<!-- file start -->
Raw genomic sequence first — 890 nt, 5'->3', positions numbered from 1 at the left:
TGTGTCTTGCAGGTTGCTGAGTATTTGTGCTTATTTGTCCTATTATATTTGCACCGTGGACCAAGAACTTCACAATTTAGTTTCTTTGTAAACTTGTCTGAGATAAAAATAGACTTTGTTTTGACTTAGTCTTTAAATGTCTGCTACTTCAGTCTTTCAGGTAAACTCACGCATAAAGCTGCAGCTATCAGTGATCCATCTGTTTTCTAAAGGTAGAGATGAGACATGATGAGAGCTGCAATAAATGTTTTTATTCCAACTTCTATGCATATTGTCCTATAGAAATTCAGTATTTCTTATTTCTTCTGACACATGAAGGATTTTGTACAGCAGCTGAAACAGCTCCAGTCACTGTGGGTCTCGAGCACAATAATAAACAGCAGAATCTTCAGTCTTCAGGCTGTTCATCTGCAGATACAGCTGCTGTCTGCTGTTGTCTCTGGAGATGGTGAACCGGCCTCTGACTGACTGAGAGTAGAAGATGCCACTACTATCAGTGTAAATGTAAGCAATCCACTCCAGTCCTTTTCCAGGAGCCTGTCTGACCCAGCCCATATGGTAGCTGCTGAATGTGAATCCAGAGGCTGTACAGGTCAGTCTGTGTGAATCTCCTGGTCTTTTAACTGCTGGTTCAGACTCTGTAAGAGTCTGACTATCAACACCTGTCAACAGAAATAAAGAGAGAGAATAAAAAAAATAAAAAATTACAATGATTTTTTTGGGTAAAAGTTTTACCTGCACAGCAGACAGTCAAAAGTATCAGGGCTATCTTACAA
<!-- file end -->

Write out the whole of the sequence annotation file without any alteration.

Raw genomic sequence first — 890 nt, 5'->3', positions numbered from 1 at the left:
TGTGTCTTGCAGGTTGCTGAGTATTTGTGCTTATTTGTCCTATTATATTTGCACCGTGGACCAAGAACTTCACAATTTAGTTTCTTTGTAAACTTGTCTGAGATAAAAATAGACTTTGTTTTGACTTAGTCTTTAAATGTCTGCTACTTCAGTCTTTCAGGTAAACTCACGCATAAAGCTGCAGCTATCAGTGATCCATCTGTTTTCTAAAGGTAGAGATGAGACATGATGAGAGCTGCAATAAATGTTTTTATTCCAACTTCTATGCATATTGTCCTATAGAAATTCAGTATTTCTTATTTCTTCTGACACATGAAGGATTTTGTACAGCAGCTGAAACAGCTCCAGTCACTGTGGGTCTCGAGCACAATAATAAACAGCAGAATCTTCAGTCTTCAGGCTGTTCATCTGCAGATACAGCTGCTGTCTGCTGTTGTCTCTGGAGATGGTGAACCGGCCTCTGACTGACTGAGAGTAGAAGATGCCACTACTATCAGTGTAAATGTAAGCAATCCACTCCAGTCCTTTTCCAGGAGCCTGTCTGACCCAGCCCATATGGTAGCTGCTGAATGTGAATCCAGAGGCTGTACAGGTCAGTCTGTGTGAATCTCCTGGTCTTTTAACTGCTGGTTCAGACTCTGTAAGAGTCTGACTATCAACACCTGTCAACAGAAATAAAGAGAGAGAATAAAAAAAATAAAAAATTACAATGATTTTTTTGGGTAAAAGTTTTACCTGCACAGCAGACAGTCAAAAGTATCAGGGCTATCTTACAA